Quick Look: Deep State: New World Order
Designer: Konstantin Seleznev
Publisher: Crowd Games
Year Published: 2019
No. of Players: 2–4
Playing Time: 40–75 minutes
more info on BoardGameGeek.com
a fictional history there is the Committee. A ruling body behind the
governments and corporations with a basic desire to gain control, to gain
power. There are distinct individuals who are working towards that goal, for
the Committee and for themselves. Conspiring, manipulating, using every level
of strategy to place themselves at such a level of influence that they are the
ones in control.
State: New World Order is a strategy game of gaining influence through
different options and multiple levels of strategy. Three of us sat down to play
and found the game was easy to learn, even with a 24-page rule book and 16-page
reference guide. The strategy, on the other hand, will take longer.
had fun. The complexity of the strategy kept everyone engaged, second-guessing,
and having the moment of enjoyment when a particular synergy was uncovered. We
only played with the basic game and did not use the Men of Action Expansion
that is included. The developers recommend not using the expansion until you
are more familiar with the game, and I agree. There is enough going on to keep
you working on your game through several times playing.
|Set up for a 3-player game|
central area of the table is for several events that players compete for,
build, or bid on.
row of Objectives is placed from the deck of Objective cards. The Objectives
deck determines the length of the game and is designed to have cards that don’t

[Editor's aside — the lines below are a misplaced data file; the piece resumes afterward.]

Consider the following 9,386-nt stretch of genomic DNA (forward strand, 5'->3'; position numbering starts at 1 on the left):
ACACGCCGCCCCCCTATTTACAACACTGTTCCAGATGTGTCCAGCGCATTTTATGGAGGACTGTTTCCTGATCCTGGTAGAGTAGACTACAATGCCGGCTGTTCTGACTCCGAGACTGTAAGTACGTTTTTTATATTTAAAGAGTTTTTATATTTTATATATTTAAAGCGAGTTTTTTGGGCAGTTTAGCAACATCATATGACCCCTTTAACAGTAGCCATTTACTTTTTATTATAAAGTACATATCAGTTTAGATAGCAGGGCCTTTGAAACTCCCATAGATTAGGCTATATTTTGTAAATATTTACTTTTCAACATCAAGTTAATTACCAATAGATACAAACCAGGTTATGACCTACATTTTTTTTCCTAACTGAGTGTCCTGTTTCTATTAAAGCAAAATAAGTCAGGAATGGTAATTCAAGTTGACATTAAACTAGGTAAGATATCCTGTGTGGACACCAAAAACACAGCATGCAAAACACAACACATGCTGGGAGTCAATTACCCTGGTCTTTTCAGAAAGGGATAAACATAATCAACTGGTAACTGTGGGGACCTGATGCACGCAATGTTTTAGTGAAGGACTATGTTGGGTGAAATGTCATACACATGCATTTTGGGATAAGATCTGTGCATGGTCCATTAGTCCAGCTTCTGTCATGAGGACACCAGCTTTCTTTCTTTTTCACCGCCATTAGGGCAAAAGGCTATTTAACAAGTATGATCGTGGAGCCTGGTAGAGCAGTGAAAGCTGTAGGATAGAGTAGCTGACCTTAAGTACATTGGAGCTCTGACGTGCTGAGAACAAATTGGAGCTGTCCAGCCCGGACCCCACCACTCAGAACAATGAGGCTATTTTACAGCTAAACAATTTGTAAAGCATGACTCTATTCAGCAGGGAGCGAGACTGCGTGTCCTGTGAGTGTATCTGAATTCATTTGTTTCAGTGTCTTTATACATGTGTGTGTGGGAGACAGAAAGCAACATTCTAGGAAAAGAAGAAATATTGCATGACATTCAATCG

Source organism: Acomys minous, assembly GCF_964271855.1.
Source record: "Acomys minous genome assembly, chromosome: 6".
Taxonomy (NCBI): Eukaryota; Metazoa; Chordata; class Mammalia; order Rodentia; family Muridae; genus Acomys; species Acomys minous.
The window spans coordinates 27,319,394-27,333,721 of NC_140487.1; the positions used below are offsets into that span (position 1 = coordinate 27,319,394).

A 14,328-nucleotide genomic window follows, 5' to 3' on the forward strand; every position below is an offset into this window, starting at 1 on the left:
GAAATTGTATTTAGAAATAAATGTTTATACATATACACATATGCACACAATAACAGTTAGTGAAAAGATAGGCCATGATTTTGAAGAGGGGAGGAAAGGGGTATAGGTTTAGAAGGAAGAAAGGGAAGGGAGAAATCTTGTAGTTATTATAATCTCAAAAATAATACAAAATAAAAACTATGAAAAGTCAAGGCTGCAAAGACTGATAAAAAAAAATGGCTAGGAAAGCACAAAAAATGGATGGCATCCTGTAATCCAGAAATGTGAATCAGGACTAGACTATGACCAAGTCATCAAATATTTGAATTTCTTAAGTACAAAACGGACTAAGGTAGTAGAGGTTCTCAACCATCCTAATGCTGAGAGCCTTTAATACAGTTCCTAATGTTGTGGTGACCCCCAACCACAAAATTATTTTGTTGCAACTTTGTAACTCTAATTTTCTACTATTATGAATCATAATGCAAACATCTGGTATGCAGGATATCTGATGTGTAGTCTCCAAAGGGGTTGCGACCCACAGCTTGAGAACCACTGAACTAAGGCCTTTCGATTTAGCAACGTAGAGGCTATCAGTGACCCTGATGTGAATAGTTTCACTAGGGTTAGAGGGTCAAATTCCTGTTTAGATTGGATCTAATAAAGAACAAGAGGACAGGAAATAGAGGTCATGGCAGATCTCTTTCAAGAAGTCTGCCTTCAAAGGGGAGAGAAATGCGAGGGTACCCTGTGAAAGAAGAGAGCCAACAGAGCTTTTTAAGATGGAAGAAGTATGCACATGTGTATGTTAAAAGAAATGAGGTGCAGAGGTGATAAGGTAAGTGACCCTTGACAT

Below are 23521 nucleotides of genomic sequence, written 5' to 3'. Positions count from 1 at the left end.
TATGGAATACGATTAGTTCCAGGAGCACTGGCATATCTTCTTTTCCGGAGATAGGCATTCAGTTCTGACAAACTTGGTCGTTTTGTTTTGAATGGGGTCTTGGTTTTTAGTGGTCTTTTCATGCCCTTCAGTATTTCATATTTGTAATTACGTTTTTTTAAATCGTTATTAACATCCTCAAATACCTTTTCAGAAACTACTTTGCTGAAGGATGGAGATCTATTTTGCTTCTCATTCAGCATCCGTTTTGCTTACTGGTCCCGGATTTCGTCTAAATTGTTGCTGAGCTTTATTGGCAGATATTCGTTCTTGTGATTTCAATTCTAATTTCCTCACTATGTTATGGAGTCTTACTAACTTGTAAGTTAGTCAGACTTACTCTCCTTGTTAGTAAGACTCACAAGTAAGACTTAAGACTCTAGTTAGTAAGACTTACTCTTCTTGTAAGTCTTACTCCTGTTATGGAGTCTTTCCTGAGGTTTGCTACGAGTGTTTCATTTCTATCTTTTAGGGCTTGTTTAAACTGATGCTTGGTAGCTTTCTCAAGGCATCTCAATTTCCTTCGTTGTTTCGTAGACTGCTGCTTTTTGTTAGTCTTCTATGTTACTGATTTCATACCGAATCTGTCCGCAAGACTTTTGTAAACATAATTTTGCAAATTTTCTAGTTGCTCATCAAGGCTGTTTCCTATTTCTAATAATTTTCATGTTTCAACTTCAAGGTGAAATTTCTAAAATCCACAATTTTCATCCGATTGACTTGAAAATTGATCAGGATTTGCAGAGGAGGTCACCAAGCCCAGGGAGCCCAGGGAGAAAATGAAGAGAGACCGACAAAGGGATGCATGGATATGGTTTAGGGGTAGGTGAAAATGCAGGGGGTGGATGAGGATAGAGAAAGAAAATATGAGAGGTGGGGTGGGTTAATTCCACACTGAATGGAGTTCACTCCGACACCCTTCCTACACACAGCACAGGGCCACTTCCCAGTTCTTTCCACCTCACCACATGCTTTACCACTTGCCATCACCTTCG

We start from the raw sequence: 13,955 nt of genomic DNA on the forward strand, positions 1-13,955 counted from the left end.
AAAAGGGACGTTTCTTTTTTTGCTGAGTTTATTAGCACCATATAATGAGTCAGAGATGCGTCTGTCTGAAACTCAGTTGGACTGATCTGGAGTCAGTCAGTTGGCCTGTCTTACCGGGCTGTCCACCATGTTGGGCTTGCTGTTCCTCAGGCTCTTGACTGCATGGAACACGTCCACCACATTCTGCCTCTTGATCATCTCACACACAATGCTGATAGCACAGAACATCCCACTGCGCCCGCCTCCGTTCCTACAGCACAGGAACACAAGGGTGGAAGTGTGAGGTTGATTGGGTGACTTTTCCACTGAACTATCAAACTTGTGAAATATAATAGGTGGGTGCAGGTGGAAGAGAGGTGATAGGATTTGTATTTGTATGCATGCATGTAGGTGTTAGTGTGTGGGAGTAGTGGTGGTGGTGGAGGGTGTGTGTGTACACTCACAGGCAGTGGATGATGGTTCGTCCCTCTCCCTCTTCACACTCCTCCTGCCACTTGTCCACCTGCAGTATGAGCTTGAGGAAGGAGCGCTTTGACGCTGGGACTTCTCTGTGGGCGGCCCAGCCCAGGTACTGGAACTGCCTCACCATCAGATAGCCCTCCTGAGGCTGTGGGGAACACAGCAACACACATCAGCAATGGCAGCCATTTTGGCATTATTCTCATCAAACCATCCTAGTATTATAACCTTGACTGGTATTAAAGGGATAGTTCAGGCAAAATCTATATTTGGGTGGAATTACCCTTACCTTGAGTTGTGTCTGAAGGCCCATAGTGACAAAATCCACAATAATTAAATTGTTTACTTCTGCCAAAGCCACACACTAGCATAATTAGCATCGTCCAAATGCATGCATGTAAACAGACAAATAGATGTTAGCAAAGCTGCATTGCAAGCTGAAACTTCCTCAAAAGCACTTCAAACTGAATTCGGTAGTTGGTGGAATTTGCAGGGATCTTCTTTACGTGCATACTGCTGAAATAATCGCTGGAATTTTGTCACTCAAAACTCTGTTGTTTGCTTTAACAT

come into play no matter how many players you have. Some Objectives are worth
points, some provide Emblems, which are needed when making plays later. The active
Objects are laid out in a line for everyone to see. However, only the first
three cards in the line can be sought, unless you have gained ranks in the
appropriate World Domination Project.
are also four World Domination Projects. Projects allow for strategic advantage
during the game by allowing more movement of Agents, Ghost Agents, larger
Bidding area, and making Treaties.
Treaty card are shuffled and placed on the table. Each player starts with four
treaties in a concealed hand that they can play later.
Covert Operations are placed face up in ascending order with the lowest
scoring Operation on top (they get bigger and harder as previous ones are
are additional markers also in the central area of play for use later in the
with the four Treaty Cards, each player has ten agents. Three agents are active
and the remaining seven are in reserve.
who starts, and place the Supervisor marker with them.
on their position during their turn in the round. Rounds have three phases of
recruits two agents from their reserve. Then they can either Infiltrate an
Objective Card (placing a number of agents on the card that is equal to or
greater than the required amount because following players can overbid your
action on Objectives) or carry out a Covert Operation. This limitation becomes
important later in the round as things become limited.
automatically recruit two agents, which is reserved for the player with the
Supervisor; however, they have more actions to choose from. Along with the Objectives
and Covert Operations they can also to choose to advance a Project of recruit
until each player has taken an action.
they gained in front of them, all of the agents are still on the cards.
agent from each captured Objective is moved back to the active pool. They rest remain for later recall unless you have
advanced in the appropriate World Domination Project which allows you to bring